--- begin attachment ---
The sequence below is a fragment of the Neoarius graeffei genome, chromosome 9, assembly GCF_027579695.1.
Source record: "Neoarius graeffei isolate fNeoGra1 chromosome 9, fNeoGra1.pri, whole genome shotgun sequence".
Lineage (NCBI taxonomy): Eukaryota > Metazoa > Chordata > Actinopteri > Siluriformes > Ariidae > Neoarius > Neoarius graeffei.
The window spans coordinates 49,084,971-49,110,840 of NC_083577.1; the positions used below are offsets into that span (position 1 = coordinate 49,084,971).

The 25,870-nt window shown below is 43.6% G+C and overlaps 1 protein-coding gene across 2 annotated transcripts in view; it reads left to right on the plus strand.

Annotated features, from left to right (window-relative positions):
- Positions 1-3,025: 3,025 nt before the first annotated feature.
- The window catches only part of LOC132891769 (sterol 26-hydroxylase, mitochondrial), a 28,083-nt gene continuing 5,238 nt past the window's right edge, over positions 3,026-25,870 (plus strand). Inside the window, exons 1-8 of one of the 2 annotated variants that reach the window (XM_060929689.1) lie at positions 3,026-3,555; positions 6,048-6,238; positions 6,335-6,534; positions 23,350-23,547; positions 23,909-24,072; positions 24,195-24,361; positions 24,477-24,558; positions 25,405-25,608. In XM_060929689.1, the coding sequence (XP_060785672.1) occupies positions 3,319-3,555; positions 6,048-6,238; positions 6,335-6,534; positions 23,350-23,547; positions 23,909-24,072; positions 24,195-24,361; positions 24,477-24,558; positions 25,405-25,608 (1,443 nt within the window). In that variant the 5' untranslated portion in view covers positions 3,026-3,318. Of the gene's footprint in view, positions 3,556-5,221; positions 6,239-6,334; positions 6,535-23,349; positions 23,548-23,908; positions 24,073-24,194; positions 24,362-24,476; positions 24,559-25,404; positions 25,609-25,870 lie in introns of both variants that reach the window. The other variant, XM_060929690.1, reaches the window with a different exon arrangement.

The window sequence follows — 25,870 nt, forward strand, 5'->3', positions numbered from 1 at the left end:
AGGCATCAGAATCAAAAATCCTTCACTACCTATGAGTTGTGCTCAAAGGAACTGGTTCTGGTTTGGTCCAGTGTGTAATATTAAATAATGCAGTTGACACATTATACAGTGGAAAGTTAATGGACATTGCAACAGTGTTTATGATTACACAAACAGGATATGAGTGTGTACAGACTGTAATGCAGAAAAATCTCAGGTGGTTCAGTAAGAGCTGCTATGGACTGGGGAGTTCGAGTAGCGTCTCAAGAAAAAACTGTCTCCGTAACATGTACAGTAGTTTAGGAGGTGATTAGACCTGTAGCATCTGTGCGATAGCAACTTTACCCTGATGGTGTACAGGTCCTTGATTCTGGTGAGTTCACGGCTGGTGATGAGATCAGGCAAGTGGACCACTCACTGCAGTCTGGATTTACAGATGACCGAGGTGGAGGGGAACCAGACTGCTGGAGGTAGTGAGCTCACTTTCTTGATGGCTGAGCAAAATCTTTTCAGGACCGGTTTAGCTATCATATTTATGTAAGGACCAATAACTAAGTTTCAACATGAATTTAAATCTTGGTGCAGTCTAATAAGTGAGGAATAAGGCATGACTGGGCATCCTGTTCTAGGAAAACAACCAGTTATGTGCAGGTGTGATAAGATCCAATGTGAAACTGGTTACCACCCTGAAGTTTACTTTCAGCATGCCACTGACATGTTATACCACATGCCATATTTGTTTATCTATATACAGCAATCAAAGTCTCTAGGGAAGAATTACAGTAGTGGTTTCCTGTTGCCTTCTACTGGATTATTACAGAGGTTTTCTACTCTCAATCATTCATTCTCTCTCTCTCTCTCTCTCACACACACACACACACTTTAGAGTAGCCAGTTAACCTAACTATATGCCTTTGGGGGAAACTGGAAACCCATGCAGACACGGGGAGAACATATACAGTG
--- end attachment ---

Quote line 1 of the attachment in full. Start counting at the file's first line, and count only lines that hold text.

The sequence below is a fragment of the Neoarius graeffei genome, chromosome 9, assembly GCF_027579695.1.